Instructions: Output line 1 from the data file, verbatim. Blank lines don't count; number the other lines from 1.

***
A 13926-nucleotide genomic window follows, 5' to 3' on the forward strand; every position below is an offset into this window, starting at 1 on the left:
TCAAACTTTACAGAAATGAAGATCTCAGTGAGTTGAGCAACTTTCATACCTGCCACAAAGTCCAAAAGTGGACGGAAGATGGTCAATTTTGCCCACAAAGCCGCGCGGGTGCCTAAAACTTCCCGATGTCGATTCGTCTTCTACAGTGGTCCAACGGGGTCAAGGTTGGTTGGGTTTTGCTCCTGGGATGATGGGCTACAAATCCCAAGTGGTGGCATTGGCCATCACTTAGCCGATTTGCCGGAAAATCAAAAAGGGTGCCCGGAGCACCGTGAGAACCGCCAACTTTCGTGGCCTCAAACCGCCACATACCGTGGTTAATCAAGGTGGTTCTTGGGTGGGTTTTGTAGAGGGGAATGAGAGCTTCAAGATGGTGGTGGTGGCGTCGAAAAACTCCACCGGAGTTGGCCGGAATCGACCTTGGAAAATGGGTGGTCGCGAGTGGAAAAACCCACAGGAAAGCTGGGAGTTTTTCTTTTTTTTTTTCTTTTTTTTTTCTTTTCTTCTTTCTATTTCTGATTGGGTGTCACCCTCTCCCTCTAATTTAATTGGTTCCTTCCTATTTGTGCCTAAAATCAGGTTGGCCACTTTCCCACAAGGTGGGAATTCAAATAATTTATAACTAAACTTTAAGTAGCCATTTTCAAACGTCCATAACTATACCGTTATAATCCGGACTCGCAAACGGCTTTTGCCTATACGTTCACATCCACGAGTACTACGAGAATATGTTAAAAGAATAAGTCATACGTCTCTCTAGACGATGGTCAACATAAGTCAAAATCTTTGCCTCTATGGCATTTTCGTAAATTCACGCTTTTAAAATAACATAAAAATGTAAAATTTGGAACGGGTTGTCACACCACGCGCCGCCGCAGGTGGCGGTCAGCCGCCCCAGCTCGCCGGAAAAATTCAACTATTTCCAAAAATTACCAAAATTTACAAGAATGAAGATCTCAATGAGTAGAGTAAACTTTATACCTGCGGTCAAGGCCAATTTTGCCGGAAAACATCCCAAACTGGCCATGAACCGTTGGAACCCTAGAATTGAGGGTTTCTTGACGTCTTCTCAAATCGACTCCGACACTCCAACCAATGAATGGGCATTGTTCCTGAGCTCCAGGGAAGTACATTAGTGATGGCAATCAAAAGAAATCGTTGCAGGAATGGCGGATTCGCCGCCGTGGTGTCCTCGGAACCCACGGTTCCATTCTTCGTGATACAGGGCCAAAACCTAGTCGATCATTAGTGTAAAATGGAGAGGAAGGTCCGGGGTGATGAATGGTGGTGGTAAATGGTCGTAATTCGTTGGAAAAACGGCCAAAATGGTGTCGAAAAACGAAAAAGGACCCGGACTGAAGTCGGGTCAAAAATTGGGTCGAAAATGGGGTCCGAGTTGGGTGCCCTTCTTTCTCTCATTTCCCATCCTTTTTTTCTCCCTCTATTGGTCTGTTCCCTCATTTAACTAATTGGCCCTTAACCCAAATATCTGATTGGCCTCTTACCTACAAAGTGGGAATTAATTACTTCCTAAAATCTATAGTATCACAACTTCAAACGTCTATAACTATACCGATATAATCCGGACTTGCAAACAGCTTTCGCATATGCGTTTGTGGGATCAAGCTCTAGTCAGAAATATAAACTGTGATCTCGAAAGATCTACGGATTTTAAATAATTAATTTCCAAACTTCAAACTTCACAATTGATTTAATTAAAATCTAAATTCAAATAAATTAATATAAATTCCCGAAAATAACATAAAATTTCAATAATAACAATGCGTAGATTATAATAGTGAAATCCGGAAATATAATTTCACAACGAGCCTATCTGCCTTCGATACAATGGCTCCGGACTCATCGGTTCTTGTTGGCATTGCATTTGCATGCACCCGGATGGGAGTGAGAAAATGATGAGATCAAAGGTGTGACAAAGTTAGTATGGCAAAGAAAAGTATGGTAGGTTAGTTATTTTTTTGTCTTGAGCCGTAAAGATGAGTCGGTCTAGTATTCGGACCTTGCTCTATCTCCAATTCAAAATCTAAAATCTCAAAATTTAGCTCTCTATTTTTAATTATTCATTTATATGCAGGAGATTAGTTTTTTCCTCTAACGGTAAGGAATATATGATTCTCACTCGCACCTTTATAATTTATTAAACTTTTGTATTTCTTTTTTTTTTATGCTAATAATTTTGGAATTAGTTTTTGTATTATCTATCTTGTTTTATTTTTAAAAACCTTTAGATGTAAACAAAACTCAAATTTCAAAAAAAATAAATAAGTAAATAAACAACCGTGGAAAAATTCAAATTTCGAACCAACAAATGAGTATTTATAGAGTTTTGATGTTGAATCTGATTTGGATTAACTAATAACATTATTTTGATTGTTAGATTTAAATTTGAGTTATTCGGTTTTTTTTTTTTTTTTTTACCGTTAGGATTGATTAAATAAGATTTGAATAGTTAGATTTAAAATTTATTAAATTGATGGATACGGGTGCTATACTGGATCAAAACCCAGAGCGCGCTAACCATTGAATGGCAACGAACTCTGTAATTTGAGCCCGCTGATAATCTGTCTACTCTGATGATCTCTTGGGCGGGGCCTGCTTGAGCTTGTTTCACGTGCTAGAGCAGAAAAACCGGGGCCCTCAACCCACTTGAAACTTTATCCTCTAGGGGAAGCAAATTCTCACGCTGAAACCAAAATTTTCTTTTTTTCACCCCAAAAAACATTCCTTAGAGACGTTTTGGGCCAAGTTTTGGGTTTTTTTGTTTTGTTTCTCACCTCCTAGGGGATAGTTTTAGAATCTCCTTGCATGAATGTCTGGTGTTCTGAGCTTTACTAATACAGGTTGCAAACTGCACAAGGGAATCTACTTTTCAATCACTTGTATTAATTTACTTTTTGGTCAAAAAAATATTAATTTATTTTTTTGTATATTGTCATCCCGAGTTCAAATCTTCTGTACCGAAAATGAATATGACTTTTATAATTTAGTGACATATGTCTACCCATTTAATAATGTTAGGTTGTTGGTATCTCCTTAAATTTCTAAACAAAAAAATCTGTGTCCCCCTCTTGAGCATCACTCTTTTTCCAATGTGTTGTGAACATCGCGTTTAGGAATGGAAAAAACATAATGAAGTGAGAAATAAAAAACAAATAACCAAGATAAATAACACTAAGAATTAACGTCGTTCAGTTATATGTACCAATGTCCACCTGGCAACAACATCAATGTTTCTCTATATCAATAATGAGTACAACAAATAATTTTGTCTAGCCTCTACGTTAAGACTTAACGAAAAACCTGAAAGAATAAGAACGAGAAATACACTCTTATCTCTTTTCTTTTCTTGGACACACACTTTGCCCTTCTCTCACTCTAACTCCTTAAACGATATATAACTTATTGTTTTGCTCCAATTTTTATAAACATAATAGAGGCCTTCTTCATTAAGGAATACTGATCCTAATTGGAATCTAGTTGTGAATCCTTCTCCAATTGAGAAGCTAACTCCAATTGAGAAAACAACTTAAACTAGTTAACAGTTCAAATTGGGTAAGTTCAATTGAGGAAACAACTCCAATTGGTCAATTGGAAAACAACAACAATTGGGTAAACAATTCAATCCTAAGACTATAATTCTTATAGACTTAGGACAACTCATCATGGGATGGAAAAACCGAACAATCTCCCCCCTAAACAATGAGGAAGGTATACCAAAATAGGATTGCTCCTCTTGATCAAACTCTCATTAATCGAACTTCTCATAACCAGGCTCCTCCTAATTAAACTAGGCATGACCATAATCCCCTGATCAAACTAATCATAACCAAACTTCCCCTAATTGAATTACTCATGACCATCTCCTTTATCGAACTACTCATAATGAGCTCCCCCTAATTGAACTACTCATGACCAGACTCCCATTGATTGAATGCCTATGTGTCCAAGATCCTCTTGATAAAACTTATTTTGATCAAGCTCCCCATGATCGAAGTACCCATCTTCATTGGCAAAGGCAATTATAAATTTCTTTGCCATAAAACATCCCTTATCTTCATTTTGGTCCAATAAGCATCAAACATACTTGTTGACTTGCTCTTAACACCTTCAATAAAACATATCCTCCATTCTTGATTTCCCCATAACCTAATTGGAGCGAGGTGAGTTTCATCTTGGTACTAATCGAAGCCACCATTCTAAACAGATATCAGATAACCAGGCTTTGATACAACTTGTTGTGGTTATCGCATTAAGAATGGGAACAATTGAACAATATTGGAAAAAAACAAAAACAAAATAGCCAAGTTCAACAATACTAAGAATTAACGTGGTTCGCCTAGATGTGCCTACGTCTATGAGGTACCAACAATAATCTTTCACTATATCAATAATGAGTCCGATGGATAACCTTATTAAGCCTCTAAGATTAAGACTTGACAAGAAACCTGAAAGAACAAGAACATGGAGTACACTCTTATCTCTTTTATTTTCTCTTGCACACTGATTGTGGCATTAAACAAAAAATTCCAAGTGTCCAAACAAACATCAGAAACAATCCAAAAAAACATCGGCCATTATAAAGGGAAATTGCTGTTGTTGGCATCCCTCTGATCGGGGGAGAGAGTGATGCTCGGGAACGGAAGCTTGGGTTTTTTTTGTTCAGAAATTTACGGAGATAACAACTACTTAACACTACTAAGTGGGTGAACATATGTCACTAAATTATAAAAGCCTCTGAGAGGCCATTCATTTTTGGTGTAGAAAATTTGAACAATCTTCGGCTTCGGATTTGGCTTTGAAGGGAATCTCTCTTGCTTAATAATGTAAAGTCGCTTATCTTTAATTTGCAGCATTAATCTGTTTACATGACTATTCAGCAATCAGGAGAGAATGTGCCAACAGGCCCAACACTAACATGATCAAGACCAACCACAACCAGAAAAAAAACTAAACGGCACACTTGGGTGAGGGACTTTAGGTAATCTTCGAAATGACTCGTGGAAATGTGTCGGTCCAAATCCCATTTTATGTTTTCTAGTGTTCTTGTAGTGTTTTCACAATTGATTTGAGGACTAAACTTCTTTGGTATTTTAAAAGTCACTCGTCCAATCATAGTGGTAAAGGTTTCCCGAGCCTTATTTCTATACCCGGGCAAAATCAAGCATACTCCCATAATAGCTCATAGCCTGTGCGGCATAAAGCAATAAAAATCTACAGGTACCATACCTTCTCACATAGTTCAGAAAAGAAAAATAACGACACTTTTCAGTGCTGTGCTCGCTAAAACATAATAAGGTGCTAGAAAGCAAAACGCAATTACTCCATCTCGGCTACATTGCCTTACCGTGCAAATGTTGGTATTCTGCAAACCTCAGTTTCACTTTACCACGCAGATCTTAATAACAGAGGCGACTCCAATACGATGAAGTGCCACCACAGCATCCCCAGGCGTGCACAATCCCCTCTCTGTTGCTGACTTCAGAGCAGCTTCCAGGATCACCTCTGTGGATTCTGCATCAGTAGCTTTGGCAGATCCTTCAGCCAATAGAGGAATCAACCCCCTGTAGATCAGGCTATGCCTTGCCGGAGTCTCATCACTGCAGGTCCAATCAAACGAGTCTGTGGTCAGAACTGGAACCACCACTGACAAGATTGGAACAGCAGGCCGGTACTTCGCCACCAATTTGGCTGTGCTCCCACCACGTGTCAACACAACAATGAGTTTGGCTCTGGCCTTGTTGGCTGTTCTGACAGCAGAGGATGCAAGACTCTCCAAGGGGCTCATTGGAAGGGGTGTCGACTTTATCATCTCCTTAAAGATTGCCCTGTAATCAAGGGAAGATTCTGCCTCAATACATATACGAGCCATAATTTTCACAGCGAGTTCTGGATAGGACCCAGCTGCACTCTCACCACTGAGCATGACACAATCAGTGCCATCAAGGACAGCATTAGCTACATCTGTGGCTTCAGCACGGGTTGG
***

A 13926-nucleotide genomic window follows, 5' to 3' on the forward strand; every position below is an offset into this window, starting at 1 on the left: